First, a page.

Over 18 months Poultry World has followed the progress of a flock of free-range layers through their lifecycle, detailing production performance, technical management and how the farm overcame health and environmental challenges.
We first dropped in on Riverside Farm, run by Linda Courtney and her partner Ralph Eldridge, in March 2012, and visited a further five times. The full collection of articles can be accessed below.
We picked up the story at the Millennium Hatchery, at Studley, in Warwickshire, where 7,000 Lohmann Browns came into the world on 1 January 2012, before they were sent to a Humphrey Pullets rearing farm in the south east of England.
At the time of our second visit, the flock had been in residence at the farm for just over a month, and Linda and Ralph were working had to get the birds successfully into lay – likened to preparing an athlete for the Olympics, this article details how it’s done.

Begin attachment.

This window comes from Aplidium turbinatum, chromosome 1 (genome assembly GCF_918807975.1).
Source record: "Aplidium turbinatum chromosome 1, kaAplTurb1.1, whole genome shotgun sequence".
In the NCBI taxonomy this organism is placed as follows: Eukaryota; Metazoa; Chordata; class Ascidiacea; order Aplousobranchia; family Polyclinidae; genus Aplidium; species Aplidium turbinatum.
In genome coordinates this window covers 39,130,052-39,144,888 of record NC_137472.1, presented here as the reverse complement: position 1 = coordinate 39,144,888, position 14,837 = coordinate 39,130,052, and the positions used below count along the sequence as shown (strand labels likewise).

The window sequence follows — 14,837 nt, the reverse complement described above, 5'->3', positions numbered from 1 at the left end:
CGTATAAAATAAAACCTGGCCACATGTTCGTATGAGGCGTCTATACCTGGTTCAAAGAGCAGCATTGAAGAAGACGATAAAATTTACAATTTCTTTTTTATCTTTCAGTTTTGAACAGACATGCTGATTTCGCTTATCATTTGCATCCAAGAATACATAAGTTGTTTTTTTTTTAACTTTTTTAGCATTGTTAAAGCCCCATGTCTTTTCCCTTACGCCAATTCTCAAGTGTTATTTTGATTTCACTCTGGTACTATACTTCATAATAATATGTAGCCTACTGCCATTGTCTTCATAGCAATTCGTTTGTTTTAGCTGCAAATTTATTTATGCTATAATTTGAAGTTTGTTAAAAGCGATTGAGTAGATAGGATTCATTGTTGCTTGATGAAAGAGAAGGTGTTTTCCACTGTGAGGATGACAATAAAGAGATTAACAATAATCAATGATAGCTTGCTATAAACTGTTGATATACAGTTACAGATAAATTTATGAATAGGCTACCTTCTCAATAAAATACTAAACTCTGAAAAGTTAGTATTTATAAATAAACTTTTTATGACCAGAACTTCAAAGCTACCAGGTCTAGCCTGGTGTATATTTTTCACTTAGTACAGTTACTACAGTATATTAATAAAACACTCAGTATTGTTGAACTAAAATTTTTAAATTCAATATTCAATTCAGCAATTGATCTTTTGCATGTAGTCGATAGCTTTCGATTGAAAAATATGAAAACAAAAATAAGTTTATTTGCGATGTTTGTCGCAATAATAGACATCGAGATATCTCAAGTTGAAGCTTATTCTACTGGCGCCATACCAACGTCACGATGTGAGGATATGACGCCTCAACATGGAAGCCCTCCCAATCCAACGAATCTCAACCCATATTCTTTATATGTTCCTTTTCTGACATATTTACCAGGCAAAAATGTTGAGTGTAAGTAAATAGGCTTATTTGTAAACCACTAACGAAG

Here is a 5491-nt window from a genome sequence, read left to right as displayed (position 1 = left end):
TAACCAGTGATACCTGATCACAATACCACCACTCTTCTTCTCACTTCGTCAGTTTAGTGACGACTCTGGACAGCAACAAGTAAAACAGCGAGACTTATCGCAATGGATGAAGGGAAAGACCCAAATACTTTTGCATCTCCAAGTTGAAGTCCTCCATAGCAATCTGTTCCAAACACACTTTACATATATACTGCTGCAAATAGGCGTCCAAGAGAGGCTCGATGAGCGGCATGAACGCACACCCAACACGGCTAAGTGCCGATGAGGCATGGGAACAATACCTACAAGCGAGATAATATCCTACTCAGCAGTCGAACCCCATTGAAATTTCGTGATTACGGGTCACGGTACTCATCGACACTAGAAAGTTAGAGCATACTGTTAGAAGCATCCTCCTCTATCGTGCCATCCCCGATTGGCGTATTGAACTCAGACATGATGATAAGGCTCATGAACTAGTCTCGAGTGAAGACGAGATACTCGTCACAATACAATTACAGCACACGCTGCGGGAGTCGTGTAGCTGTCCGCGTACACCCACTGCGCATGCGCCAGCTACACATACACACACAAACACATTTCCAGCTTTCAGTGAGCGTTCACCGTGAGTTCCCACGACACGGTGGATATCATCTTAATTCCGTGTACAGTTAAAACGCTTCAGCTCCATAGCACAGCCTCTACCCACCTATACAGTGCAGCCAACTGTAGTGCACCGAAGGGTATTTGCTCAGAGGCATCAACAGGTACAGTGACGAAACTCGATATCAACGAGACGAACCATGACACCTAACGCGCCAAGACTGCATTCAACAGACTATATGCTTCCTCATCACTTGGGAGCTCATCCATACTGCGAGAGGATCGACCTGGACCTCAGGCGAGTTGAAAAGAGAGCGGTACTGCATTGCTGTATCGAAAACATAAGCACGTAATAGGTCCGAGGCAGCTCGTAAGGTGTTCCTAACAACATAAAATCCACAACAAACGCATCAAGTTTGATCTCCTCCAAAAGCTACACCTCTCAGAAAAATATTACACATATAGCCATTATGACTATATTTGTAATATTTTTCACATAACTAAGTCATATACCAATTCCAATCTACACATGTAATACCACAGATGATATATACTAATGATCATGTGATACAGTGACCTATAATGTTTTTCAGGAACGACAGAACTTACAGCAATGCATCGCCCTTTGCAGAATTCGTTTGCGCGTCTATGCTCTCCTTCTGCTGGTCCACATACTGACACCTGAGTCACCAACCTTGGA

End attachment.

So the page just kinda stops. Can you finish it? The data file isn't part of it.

E coli plagued the flock in its third month. Read how the challenge was overcome and that, despite this, birds were putting on weight well and came into lay ahead of schedule.
The wet summer was also doing little to encourage the birds to get out on the range – and increased the worm burden.
The birds’ end of lay period coincided with the coldest winter months, making the task of keeping egg sizes up to scratch all the more difficult.
Our fourth visit looks into the fine balance of maintaining the right feed formulation – too much feed, and big eggs will be uncomfortable for the bird, too little, the small eggs won’t sell.
The weather hadn’t relented by our fifth visit, leading to our adopted flock being dubbed “the rainy ones” by Linda.
This article takes a look at the business side of the farm, and some of the measures taken to negate volatile feed costs and low egg prices
The final chapter, and thoughts turned to preparing the sheds for the next lot of layers to arrive – as well as reviewing the overall performance of Poultry World’s adopted flock.
VIDEO: Poultry World at Riverside Farm
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